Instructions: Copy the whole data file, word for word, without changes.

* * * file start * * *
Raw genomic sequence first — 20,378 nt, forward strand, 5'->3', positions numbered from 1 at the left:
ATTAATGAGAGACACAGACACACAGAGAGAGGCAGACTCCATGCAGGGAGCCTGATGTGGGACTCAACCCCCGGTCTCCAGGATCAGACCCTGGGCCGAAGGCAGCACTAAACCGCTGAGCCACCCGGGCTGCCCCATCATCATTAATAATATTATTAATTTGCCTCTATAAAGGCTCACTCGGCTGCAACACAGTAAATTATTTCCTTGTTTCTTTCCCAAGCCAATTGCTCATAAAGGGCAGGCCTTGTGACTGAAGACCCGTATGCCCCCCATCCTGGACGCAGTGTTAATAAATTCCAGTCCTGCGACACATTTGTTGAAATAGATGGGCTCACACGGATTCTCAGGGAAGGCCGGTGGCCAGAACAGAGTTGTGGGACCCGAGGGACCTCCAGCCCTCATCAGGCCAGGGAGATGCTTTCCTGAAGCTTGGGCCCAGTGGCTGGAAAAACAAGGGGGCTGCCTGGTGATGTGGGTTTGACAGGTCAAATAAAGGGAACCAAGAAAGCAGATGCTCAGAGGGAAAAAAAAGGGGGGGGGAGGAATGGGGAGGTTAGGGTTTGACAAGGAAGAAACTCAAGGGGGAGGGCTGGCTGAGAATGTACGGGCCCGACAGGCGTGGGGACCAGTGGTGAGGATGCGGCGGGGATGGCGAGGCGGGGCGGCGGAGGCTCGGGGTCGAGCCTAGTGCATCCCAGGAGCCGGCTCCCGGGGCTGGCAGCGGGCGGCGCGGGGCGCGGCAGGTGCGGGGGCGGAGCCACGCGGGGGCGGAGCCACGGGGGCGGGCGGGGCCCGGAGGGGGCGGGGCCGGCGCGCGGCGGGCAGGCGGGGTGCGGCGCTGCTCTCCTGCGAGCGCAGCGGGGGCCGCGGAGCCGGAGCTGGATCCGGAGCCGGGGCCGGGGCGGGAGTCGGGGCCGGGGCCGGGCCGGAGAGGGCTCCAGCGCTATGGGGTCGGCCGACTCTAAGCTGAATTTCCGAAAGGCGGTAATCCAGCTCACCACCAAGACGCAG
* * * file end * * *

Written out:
Raw genomic sequence first — 20,378 nt, forward strand, 5'->3', positions numbered from 1 at the left:
ATTAATGAGAGACACAGACACACAGAGAGAGGCAGACTCCATGCAGGGAGCCTGATGTGGGACTCAACCCCCGGTCTCCAGGATCAGACCCTGGGCCGAAGGCAGCACTAAACCGCTGAGCCACCCGGGCTGCCCCATCATCATTAATAATATTATTAATTTGCCTCTATAAAGGCTCACTCGGCTGCAACACAGTAAATTATTTCCTTGTTTCTTTCCCAAGCCAATTGCTCATAAAGGGCAGGCCTTGTGACTGAAGACCCGTATGCCCCCCATCCTGGACGCAGTGTTAATAAATTCCAGTCCTGCGACACATTTGTTGAAATAGATGGGCTCACACGGATTCTCAGGGAAGGCCGGTGGCCAGAACAGAGTTGTGGGACCCGAGGGACCTCCAGCCCTCATCAGGCCAGGGAGATGCTTTCCTGAAGCTTGGGCCCAGTGGCTGGAAAAACAAGGGGGCTGCCTGGTGATGTGGGTTTGACAGGTCAAATAAAGGGAACCAAGAAAGCAGATGCTCAGAGGGAAAAAAAAGGGGGGGGGAGGAATGGGGAGGTTAGGGTTTGACAAGGAAGAAACTCAAGGGGGAGGGCTGGCTGAGAATGTACGGGCCCGACAGGCGTGGGGACCAGTGGTGAGGATGCGGCGGGGATGGCGAGGCGGGGCGGCGGAGGCTCGGGGTCGAGCCTAGTGCATCCCAGGAGCCGGCTCCCGGGGCTGGCAGCGGGCGGCGCGGGGCGCGGCAGGTGCGGGGGCGGAGCCACGCGGGGGCGGAGCCACGGGGGCGGGCGGGGCCCGGAGGGGGCGGGGCCGGCGCGCGGCGGGCAGGCGGGGTGCGGCGCTGCTCTCCTGCGAGCGCAGCGGGGGCCGCGGAGCCGGAGCTGGATCCGGAGCCGGGGCCGGGGCGGGAGTCGGGGCCGGGGCCGGGCCGGAGAGGGCTCCAGCGCTATGGGGTCGGCCGACTCTAAGCTGAATTTCCGAAAGGCGGTAATCCAGCTCACCACCAAGACGCAG